The Quest for a Fuzzy Tychonoff Theorem
By: Stephan C. Carlson
In 1965 L. A. Zadeh introduced the notion of fuzzy sets, which generalize subsets of a given set by assigning to each point of the set a numerical membership value between zero and one, and this simple idea inspired research in the field of fuzzy logic as well as in areas of pure mathematics. One of the earliest such areas considered was fuzzy topology, in which one goal was determining the extent to which the notions of point set topology are preserved when subsets of a set are replaced by fuzzy sets, and this area is still an active field of research today. This article offers a retrospective tour of some results in fuzzy topology obtained between Zadeh's 1965 introductory work and R. Lowen's 1977 proof of a version of the Tychonoff theorem that asserts the compactness of a product of arbitrarily many compact fuzzy topological spaces. Along the way lie some interesting surprises involving such ideas as lower semicontinuity, lattice theory, cardinal numbers, category theory, and more—all contributing to a great story of how ideas develop in the process of mathematical research.
Surprising Sinc Sums and Integrals
By: Robert Baillie, David Borwein, and Jonathan M. Borwein
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We intend to show that a variety of trigonometric sums have unexpected closed forms by relating them to cognate integrals. We hope this offers a good advertisement for the possibilities of experimental mathematics, as well as providing both some entertaining examples for the classroom and a caution against over-extrapolating from seemingly compelling initial patterns.
The Maximum Average Gain in a Sequence of Bernoulli Games
By: Wolfgang Stadje
The author considers a sequence of games where one flips a (possibly biased) coin and wins $1 if it comes up heads and loses $1 if it comes up tails. At any time, one can compute the average gain for the games that have been played so far. The maximum average gain that will be achieved takes only rational values, and each rational number in a certain interval is attained with positive probability. In this paper the exact distribution of this random variable is derived in closed form.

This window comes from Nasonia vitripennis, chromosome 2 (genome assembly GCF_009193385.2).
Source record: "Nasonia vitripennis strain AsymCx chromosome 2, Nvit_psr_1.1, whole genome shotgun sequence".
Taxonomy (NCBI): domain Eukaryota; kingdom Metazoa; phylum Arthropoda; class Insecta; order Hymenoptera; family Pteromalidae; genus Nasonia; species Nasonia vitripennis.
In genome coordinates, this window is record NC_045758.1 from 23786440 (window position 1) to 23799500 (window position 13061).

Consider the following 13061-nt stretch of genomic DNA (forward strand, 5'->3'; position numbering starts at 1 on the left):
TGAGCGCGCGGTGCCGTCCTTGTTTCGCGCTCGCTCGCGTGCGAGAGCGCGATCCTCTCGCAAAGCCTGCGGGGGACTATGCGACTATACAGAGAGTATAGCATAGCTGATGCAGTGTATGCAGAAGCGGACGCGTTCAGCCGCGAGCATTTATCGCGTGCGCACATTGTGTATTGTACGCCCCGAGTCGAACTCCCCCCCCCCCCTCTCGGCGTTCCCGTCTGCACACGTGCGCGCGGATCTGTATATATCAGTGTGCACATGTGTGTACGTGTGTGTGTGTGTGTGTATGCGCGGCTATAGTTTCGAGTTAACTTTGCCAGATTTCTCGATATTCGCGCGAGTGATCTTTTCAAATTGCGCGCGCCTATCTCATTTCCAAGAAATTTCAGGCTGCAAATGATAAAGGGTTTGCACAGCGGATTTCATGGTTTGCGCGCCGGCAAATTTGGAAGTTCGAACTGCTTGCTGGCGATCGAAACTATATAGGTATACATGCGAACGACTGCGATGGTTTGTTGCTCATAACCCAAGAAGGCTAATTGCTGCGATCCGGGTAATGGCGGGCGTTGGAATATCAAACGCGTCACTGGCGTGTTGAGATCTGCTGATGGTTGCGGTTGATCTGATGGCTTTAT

Developing Assessment Methodologies for Quantitative Literacy: A Formative Study
By: Jack Bookman, Susan L. Ganter, and Rick Morgan
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Quantitative Literacy (QL) is a relatively new and unexplored area in higher education—one in which there is growing interest and whose importance, especially in today's economy, cannot be overstated. Studies that inform and support this rapid growth must be a higher priority in educational research, in order to establish QL as a viable and measurable area of student learning. This paper will address some of the issues related to these critical (though largely unexamined) questions about QL. In this paper, we discuss initial efforts to assess QL and methods for developing appropriate assessment instruments, and, in particular, tests used for student placement and proficiency levels. The following will be addressed: (1) item analyses for proficiency tests with partial credit scoring; (2) item analyses for proficiency tests with 0/1 scoring; (3) implications for the development of QL assessments; and (4) preliminary results using pre- and post-tests to evaluate the effectiveness of classroom instruction in quantitative literacy.
Another Continued Fraction for π
By: Thomas J. Pickett and Ann Coleman
A Curious Result Related to Kempner's Series
By: Bakir Farhi
The Summation of a Family of Series
By: Andrei Vernescu
A Devil's Platform
By: Washek F. Pfeffer
Information and Complexity in Statistical Modeling.
By: Jorma Rissanen
Reviewed by: Ioannis Kontoyiannis